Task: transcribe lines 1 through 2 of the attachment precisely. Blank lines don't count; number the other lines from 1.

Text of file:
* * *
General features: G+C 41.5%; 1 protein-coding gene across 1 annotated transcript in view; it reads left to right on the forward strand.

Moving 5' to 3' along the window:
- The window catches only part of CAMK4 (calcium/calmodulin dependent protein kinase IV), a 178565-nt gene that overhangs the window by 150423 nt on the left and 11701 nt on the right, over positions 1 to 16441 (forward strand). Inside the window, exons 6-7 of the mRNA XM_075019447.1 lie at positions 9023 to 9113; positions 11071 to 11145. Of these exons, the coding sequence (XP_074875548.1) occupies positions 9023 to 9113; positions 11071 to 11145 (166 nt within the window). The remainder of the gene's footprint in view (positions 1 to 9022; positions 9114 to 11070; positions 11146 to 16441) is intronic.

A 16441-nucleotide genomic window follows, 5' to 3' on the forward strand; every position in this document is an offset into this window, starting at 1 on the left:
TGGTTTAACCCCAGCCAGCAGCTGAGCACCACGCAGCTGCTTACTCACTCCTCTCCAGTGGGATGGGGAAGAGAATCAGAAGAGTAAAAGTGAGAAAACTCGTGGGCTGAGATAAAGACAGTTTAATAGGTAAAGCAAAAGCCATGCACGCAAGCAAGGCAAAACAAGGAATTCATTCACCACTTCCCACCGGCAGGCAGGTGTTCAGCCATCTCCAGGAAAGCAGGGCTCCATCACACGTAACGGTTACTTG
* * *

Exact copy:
General features: G+C 41.5%; 1 protein-coding gene across 1 annotated transcript in view; it reads left to right on the forward strand.

Moving 5' to 3' along the window: